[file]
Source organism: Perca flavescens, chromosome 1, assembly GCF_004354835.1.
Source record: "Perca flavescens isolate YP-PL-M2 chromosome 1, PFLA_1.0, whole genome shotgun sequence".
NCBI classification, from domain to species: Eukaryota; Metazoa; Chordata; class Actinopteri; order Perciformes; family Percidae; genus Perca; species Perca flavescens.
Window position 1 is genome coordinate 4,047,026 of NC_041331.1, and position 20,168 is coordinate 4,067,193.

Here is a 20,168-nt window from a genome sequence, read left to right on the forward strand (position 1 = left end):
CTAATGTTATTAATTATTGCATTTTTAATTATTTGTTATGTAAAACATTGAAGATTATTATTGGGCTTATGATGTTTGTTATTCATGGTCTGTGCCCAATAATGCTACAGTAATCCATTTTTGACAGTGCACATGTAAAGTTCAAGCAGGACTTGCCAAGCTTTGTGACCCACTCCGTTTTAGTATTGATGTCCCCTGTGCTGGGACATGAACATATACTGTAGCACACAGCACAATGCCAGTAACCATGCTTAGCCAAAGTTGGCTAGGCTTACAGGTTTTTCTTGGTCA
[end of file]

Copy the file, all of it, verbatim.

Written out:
Source organism: Perca flavescens, chromosome 1, assembly GCF_004354835.1.
Source record: "Perca flavescens isolate YP-PL-M2 chromosome 1, PFLA_1.0, whole genome shotgun sequence".
NCBI classification, from domain to species: Eukaryota; Metazoa; Chordata; class Actinopteri; order Perciformes; family Percidae; genus Perca; species Perca flavescens.
Window position 1 is genome coordinate 4,047,026 of NC_041331.1, and position 20,168 is coordinate 4,067,193.

Here is a 20,168-nt window from a genome sequence, read left to right on the forward strand (position 1 = left end):
CTAATGTTATTAATTATTGCATTTTTAATTATTTGTTATGTAAAACATTGAAGATTATTATTGGGCTTATGATGTTTGTTATTCATGGTCTGTGCCCAATAATGCTACAGTAATCCATTTTTGACAGTGCACATGTAAAGTTCAAGCAGGACTTGCCAAGCTTTGTGACCCACTCCGTTTTAGTATTGATGTCCCCTGTGCTGGGACATGAACATATACTGTAGCACACAGCACAATGCCAGTAACCATGCTTAGCCAAAGTTGGCTAGGCTTACAGGTTTTTCTTGGTCA